The missing money is deflating the euphoria produced by the otherwise successfulin many ways, the most successfulmarch, which energized a new generation of gay people. It has to be a major letdown, not only to the hundreds of thousands of marchers from across the country, but to those who worked long hours to produce the event. When I spoke with march Executive Director Dianne Hardy-Garcia about the money loss, she sounded heartsick.
In particular, the missing receipts are a blow to the recently enhanced reputation of the gay establishment that backed the Millennium March. Hardy-Garcia and the march's executive committee called in the authorities as soon as they had suspicions of foul play. "We're going to do everything we can to cooperate with the authorities and get this resolved," said Hardy-Garcia. The Millennium Festival was produced by a sub-contractor, Millennium Productions, headed by ex-march board member Jose Ucles. But the Human Rights Campaign and its big-ticket allies on the march board have come to represent stability, responsibility and financial know-how. Presiding over an event in which up to a million bucks ends up in the wrong hands is a quick way to lose that reputation.
The apparent theft also gives a new lease on life to the otherwise discredited Ad Hoc Committee for an Open Process, the group of activists who opposed the march. Before the MMOW, the Ad Hoc-ersin one press release after another - urged the march organizers to open their books to public inspection and questioned the practice of board members stepping down to take paid positions related to the events surrounding the march. Unknown thieves making off with large sums of cash may not have been what the Open Process people had in mind, but it's close enough for at least a couple of I-told-you- so's.
Moreover, if the vendors don't get paid because of the loss, they may not work next time unless they're paid in advance. It's a lousyand expensiveway to do business. And it will be even harder to persuade several hundred thousand people that they should part with their money to come to a gay gathering in Washington.
Let's hope for a happier ending.
States Continue to Advance Gay Causes
Many important steps in the march toward gay equality are being taken in the states. Our side doesn't win all the battles; "There is a checkerboard quality to the legal and cultural victories," says the National Gay and Lesbian Task Force's new Executive Director, Elizabeth Toledo. Nevertheless, it looks like two steps forward for every one step backward.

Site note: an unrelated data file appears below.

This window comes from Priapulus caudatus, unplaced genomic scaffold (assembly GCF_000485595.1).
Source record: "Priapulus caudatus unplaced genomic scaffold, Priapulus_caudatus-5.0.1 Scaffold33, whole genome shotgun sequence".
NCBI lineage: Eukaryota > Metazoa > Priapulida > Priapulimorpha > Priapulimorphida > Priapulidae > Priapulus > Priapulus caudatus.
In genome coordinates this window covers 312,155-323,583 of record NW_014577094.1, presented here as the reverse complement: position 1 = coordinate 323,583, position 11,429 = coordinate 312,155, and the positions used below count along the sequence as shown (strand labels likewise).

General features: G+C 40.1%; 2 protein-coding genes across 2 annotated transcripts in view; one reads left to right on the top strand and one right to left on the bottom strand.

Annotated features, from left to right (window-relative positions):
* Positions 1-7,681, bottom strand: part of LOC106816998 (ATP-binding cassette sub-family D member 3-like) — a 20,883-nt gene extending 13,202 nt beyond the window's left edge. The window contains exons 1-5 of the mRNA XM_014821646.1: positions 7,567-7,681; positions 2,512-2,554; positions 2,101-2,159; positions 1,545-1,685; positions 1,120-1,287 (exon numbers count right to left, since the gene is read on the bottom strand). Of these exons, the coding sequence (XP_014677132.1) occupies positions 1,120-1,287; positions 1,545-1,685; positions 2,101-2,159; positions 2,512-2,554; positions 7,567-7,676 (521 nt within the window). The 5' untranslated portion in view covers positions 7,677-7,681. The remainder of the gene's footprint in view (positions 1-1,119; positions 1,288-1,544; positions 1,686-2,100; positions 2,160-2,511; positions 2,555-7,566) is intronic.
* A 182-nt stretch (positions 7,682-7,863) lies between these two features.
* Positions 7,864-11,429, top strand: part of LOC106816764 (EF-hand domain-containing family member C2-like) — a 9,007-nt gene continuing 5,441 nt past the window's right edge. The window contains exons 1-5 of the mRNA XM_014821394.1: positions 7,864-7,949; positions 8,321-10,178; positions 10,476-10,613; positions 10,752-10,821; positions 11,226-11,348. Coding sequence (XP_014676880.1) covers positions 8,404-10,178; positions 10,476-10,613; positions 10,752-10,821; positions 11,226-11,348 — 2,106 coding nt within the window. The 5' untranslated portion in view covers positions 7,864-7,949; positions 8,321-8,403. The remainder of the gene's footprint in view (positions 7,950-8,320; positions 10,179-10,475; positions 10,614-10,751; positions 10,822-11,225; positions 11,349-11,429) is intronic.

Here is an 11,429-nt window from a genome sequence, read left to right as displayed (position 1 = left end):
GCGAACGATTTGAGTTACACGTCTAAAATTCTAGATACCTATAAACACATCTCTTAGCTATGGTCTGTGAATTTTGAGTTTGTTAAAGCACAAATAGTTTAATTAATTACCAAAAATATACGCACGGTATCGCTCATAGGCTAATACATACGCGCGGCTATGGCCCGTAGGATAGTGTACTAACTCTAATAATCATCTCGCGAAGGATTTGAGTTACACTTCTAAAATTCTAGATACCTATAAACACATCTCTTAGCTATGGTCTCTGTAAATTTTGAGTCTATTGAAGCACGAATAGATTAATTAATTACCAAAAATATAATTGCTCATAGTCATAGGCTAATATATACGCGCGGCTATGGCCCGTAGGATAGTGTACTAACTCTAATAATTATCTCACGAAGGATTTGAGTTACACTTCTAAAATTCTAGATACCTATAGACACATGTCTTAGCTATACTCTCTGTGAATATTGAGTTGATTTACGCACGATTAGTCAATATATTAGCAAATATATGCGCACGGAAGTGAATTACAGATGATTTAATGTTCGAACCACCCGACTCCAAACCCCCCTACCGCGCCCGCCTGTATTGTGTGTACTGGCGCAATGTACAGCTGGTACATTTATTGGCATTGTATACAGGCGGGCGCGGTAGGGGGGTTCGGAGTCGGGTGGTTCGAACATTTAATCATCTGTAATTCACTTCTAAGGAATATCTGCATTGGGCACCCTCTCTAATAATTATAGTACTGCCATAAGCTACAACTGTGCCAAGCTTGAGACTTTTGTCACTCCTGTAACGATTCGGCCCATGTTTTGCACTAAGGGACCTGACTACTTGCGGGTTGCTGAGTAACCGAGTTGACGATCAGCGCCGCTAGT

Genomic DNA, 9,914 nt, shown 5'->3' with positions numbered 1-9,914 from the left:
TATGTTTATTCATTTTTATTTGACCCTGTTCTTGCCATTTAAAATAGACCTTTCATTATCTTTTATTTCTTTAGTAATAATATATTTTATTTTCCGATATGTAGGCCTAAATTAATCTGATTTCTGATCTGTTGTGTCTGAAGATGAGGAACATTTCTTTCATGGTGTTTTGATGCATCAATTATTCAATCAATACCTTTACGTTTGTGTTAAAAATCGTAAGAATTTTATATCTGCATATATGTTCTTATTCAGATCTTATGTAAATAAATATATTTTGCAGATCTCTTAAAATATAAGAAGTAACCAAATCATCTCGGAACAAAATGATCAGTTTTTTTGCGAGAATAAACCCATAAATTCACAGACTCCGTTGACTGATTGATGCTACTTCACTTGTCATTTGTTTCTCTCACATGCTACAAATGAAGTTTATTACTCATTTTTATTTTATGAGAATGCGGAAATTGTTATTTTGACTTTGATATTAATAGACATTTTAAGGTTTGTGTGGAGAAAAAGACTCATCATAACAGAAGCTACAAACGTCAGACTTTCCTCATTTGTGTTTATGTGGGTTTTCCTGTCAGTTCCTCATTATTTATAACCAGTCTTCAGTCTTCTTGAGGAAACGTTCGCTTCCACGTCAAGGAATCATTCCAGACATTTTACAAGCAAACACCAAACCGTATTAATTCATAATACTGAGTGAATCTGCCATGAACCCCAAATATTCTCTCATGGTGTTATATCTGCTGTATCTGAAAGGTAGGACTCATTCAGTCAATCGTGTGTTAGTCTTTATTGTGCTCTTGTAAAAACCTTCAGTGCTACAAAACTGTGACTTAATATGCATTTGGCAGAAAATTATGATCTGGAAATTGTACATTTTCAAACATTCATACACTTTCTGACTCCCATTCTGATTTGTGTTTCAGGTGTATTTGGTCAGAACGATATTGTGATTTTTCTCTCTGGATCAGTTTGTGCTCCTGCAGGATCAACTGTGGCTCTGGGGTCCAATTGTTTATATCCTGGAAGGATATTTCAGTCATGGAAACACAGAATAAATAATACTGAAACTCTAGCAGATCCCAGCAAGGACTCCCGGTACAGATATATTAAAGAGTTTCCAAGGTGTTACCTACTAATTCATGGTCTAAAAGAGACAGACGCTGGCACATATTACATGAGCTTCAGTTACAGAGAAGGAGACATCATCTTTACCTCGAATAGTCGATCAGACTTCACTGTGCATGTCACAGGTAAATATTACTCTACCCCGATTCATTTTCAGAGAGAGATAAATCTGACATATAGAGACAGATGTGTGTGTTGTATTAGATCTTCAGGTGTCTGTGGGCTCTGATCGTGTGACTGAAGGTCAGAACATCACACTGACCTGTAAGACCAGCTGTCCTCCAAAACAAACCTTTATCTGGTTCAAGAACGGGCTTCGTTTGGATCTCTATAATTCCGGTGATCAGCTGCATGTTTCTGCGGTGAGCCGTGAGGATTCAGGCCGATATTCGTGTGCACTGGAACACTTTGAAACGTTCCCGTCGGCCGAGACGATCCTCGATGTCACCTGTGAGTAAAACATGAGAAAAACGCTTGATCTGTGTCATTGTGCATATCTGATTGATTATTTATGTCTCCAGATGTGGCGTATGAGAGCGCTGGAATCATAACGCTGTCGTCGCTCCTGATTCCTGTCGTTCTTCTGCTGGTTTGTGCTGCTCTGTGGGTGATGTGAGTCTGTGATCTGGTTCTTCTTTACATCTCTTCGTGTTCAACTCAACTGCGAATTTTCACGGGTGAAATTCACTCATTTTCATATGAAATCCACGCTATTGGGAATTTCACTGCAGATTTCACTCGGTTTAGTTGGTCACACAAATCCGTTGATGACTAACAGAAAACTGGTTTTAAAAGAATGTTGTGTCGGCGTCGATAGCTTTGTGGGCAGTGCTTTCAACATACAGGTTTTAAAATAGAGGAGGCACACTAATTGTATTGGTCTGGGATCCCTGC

Some recent examples:
Vermont, of course, has been the big story, creating "civil unions" for same-sex couples that include an array of rights and responsibilities similar to marriage. The victory isn't final yetcivil union foes are vowing to defeat legislators who supported it in this fall's elections.
In New Hampshire, Vermont's conservative neighbor, the House of Representatives defeated a bill to deny state recognition to same-sex marriages from other states. Usually, if such bills reach the floor, they pass because of lawmakers' fears of an anti-gay backlash. But, in "one of those rare moments," says NGLTF Field Organizer Dan Hawes, the unexpected happened. Nebraska, New Mexico, Vermont, and Wisconsin also killed anti-gay marriage bills this year. And the Mississippi legislature killed a proposal to strengthen its anti-same-sex matrimony law with an amendment to its state constitution.
In California, five domestic partnership billscovering medical, funeral and organ-transplant decisions, inheritance rights, and family leave policiesare making their way through the State Assembly. The outlook is bright for passage. Democratic Gov. Gray Davis has yet to consider the bills, and whether he will sign all of them remains to be seen.
In New York, the Sexual Orientation Non-Discrimi-nation Act (SONDA)which has often passed the House but routinely gets bottled up the Senatehas been reported out of the key Senate Investigations, Taxation and Government Operations Committee. This means that prospects for the bill's passage are better than ever. If the bill passes, Republican Gov. George Pataki has promised to sign it.
In Washington state, Democratic Gov. Gary Locke reversed himself and endorsed passage of domestic partnership benefits for state employees by the state's Public Employees Benefits Board. Locke had expressed concern about the costs of the proposal, but after a very strong reaction from the gay communitya "firestorm," says one observerthe governor sent a letter to the Seattle Gay News endorsing the proposal. GOP efforts to bar funding for such benefits failed in the legislature.
And in Alabamayes, Alabamathe House of Representatives passed a bill adding sexual orientation to its hate crimes statute. The measure is now in the senate.
On the down side, Utah and Mississippi barred adoptions by same-sex couples. And in Kentucky a bill failed that would have added sexual orientation to civil rights laws.
Hastings Wyman publishes Southern Political Report, a nonpartisan biweekly political newsletter. He can be reached care of this publication or at HWymanSPR@aol.com. For more Capital Letters, visit www.planetout.com.
LETTERS From CAMP Rehoboth, Vol. 10, No. 5, May 19, 2000.